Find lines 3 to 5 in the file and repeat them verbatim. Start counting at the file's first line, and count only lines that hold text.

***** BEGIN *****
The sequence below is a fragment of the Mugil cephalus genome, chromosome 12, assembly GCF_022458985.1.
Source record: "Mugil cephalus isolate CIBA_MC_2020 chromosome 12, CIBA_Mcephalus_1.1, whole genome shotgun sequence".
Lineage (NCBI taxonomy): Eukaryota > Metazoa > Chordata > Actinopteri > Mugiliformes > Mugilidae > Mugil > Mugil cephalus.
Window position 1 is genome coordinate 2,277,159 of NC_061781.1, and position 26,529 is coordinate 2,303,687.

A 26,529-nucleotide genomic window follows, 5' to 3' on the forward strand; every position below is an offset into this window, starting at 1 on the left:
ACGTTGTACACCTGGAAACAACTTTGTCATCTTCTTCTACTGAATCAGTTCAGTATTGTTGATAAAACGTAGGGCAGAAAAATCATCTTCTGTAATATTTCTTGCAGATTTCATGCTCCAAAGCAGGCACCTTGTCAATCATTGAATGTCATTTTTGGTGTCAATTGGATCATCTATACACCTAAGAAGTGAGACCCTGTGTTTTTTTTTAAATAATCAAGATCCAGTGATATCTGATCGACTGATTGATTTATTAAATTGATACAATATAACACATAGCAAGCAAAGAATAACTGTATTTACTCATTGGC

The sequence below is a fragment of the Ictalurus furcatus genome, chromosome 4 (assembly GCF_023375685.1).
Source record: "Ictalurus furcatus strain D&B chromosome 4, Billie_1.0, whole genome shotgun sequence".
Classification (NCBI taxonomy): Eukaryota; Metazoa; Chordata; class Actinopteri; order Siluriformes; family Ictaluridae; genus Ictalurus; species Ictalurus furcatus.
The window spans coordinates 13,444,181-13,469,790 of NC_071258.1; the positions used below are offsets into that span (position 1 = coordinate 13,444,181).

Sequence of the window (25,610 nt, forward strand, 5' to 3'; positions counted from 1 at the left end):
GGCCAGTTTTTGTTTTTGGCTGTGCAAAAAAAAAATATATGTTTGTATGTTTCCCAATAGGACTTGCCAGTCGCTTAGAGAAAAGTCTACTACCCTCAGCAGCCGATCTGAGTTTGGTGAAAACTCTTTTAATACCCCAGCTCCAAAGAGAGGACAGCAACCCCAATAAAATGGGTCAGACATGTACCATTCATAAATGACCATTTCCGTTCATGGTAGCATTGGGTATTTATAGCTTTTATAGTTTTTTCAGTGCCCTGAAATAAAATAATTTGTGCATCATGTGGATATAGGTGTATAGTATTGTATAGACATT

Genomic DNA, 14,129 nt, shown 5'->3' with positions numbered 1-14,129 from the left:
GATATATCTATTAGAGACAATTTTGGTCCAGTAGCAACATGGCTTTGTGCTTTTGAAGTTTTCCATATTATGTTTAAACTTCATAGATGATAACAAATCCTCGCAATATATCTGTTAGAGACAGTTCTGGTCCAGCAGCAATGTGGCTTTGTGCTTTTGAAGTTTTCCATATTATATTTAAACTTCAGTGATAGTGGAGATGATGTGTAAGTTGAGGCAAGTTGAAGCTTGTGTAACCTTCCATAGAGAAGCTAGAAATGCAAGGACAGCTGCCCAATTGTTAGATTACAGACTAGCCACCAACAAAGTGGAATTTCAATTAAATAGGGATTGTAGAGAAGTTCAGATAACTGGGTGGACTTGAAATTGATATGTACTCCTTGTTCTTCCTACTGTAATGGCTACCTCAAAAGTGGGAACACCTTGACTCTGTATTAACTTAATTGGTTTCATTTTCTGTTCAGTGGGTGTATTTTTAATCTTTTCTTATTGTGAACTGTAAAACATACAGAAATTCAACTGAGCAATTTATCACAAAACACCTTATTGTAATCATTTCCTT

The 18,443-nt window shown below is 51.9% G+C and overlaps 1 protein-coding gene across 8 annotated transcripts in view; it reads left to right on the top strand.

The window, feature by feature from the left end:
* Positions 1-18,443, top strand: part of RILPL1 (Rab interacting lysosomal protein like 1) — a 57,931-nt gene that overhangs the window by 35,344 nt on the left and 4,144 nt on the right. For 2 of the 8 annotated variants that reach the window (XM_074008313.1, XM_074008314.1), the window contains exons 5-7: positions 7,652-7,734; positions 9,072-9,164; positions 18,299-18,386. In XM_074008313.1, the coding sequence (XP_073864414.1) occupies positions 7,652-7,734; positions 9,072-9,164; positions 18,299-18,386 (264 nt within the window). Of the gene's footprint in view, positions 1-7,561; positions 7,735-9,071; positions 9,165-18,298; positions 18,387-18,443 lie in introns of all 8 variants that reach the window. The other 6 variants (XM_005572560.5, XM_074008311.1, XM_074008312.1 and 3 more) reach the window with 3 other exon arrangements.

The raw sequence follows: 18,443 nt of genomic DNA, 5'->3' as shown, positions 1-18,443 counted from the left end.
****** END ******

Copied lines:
Lineage (NCBI taxonomy): Eukaryota > Metazoa > Chordata > Actinopteri > Mugiliformes > Mugilidae > Mugil > Mugil cephalus.
Window position 1 is genome coordinate 2,277,159 of NC_061781.1, and position 26,529 is coordinate 2,303,687.

A 26,529-nucleotide genomic window follows, 5' to 3' on the forward strand; every position below is an offset into this window, starting at 1 on the left: